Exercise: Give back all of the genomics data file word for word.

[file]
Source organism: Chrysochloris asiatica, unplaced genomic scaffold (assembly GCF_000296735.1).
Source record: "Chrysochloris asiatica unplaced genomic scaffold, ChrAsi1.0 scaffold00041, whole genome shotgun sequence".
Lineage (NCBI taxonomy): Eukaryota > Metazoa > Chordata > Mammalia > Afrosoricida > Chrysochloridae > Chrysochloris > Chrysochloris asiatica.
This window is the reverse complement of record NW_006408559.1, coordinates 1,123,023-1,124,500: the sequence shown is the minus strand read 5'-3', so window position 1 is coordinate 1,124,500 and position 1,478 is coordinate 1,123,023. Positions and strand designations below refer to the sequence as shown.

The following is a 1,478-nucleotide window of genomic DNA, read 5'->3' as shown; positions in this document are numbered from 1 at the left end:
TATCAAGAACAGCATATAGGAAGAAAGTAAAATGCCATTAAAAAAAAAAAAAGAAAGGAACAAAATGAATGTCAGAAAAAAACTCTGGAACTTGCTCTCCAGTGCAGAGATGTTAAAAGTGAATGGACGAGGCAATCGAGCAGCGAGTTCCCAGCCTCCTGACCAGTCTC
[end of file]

Source organism: Chrysochloris asiatica, unplaced genomic scaffold (assembly GCF_000296735.1).
Source record: "Chrysochloris asiatica unplaced genomic scaffold, ChrAsi1.0 scaffold00041, whole genome shotgun sequence".
Lineage (NCBI taxonomy): Eukaryota > Metazoa > Chordata > Mammalia > Afrosoricida > Chrysochloridae > Chrysochloris > Chrysochloris asiatica.
This window is the reverse complement of record NW_006408559.1, coordinates 1,123,023-1,124,500: the sequence shown is the minus strand read 5'-3', so window position 1 is coordinate 1,124,500 and position 1,478 is coordinate 1,123,023. Positions and strand designations below refer to the sequence as shown.

The following is a 1,478-nucleotide window of genomic DNA, read 5'->3' as shown; positions in this document are numbered from 1 at the left end:
TATCAAGAACAGCATATAGGAAGAAAGTAAAATGCCATTAAAAAAAAAAAAAGAAAGGAACAAAATGAATGTCAGAAAAAAACTCTGGAACTTGCTCTCCAGTGCAGAGATGTTAAAAGTGAATGGACGAGGCAATCGAGCAGCGAGTTCCCAGCCTCCTGACCAGTCTC